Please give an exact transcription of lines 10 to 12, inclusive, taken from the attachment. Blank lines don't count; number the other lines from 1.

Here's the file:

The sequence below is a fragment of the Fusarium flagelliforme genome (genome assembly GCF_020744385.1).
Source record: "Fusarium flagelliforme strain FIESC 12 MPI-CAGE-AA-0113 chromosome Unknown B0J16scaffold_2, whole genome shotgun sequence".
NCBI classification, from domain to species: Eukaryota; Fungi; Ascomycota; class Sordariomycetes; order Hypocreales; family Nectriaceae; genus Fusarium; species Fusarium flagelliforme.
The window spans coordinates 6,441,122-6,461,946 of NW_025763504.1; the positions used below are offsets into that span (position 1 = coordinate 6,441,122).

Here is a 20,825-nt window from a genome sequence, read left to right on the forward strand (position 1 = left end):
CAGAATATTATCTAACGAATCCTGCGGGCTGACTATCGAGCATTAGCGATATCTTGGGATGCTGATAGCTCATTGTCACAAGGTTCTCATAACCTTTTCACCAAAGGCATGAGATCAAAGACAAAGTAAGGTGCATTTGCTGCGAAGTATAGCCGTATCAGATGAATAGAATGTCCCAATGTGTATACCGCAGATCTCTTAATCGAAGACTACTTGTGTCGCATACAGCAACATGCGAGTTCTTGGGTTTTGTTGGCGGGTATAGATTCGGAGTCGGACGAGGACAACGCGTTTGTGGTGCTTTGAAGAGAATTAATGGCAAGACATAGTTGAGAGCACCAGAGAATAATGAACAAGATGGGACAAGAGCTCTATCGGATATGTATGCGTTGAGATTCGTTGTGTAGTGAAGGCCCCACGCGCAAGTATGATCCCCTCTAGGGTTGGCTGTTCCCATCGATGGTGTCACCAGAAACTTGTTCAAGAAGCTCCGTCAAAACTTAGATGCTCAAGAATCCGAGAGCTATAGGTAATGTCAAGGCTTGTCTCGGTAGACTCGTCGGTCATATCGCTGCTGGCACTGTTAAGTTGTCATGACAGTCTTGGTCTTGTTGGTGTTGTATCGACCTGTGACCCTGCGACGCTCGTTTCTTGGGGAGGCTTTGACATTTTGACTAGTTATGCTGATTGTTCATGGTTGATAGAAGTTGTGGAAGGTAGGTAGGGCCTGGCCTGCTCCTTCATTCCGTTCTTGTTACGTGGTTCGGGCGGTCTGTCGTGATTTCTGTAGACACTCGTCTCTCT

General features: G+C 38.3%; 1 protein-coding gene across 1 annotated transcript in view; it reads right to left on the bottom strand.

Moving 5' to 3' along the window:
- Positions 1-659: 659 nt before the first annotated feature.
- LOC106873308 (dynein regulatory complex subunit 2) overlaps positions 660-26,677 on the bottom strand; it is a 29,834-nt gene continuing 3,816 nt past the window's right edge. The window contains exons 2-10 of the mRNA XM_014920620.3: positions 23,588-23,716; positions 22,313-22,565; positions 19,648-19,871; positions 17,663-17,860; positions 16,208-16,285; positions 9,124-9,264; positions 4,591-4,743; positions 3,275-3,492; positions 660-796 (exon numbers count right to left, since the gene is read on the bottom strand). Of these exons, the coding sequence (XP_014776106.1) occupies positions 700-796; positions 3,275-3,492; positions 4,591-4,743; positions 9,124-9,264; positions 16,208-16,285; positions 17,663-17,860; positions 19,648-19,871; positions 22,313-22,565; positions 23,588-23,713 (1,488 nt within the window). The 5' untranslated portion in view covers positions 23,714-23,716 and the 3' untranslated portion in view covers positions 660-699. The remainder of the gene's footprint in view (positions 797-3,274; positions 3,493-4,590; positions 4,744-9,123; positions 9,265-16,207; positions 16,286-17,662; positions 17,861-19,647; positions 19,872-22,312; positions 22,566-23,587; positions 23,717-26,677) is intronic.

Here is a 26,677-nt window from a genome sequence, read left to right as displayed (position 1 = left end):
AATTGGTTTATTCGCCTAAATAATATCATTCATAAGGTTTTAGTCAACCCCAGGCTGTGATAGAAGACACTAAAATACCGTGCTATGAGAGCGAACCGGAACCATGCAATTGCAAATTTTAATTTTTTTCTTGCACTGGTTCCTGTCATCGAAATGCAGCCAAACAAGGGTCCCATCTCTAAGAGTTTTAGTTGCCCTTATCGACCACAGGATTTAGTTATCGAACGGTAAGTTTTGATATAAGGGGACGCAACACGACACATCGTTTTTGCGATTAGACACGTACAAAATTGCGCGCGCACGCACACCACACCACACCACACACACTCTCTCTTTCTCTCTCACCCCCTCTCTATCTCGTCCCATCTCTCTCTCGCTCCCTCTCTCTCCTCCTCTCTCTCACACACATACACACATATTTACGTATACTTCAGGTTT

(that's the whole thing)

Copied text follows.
- LOC106873308 (dynein regulatory complex subunit 2) overlaps positions 660-26,677 on the bottom strand; it is a 29,834-nt gene continuing 3,816 nt past the window's right edge. The window contains exons 2-10 of the mRNA XM_014920620.3: positions 23,588-23,716; positions 22,313-22,565; positions 19,648-19,871; positions 17,663-17,860; positions 16,208-16,285; positions 9,124-9,264; positions 4,591-4,743; positions 3,275-3,492; positions 660-796 (exon numbers count right to left, since the gene is read on the bottom strand). Of these exons, the coding sequence (XP_014776106.1) occupies positions 700-796; positions 3,275-3,492; positions 4,591-4,743; positions 9,124-9,264; positions 16,208-16,285; positions 17,663-17,860; positions 19,648-19,871; positions 22,313-22,565; positions 23,588-23,713 (1,488 nt within the window). The 5' untranslated portion in view covers positions 23,714-23,716 and the 3' untranslated portion in view covers positions 660-699. The remainder of the gene's footprint in view (positions 797-3,274; positions 3,493-4,590; positions 4,744-9,123; positions 9,265-16,207; positions 16,286-17,662; positions 17,861-19,647; positions 19,872-22,312; positions 22,566-23,587; positions 23,717-26,677) is intronic.

Here is a 26,677-nt window from a genome sequence, read left to right as displayed (position 1 = left end):
AATTGGTTTATTCGCCTAAATAATATCATTCATAAGGTTTTAGTCAACCCCAGGCTGTGATAGAAGACACTAAAATACCGTGCTATGAGAGCGAACCGGAACCATGCAATTGCAAATTTTAATTTTTTTCTTGCACTGGTTCCTGTCATCGAAATGCAGCCAAACAAGGGTCCCATCTCTAAGAGTTTTAGTTGCCCTTATCGACCACAGGATTTAGTTATCGAACGGTAAGTTTTGATATAAGGGGACGCAACACGACACATCGTTTTTGCGATTAGACACGTACAAAATTGCGCGCGCACGCACACCACACCACACCACACACACTCTCTCTTTCTCTCTCACCCCCTCTCTATCTCGTCCCATCTCTCTCTCGCTCCCTCTCTCTCCTCCTCTCTCTCACACACATACACACATATTTACGTATACTTCAGGTTT